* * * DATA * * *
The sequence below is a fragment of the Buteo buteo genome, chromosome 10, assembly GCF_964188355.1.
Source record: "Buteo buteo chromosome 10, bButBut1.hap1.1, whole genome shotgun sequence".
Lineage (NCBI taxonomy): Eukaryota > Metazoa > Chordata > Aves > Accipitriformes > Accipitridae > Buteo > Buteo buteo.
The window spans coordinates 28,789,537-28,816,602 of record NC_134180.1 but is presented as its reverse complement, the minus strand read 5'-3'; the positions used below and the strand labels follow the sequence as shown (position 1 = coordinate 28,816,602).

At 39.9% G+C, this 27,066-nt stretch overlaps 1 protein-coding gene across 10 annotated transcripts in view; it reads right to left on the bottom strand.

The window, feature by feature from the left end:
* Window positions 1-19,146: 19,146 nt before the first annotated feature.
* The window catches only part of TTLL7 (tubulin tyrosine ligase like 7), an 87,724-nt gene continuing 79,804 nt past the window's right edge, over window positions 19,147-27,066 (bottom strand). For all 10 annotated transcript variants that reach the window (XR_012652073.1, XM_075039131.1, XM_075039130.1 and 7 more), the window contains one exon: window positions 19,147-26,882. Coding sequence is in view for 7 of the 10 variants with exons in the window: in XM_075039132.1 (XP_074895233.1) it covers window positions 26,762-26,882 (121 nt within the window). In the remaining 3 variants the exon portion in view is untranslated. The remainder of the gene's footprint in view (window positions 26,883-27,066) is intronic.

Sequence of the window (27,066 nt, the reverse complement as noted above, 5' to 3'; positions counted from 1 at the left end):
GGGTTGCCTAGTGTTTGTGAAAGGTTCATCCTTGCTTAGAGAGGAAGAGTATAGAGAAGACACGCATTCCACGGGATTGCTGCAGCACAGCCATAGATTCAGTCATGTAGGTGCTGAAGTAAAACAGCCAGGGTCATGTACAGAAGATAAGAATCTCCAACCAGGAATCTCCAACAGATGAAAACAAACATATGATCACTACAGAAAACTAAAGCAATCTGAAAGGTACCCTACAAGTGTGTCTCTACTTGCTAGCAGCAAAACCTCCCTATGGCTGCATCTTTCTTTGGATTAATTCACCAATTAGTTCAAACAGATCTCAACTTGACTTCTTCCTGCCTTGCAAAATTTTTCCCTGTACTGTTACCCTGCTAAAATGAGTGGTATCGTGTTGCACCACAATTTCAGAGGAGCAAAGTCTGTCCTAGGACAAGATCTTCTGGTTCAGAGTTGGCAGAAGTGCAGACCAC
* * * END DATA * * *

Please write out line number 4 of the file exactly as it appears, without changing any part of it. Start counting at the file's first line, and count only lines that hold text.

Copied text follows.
The window spans coordinates 28,789,537-28,816,602 of record NC_134180.1 but is presented as its reverse complement, the minus strand read 5'-3'; the positions used below and the strand labels follow the sequence as shown (position 1 = coordinate 28,816,602).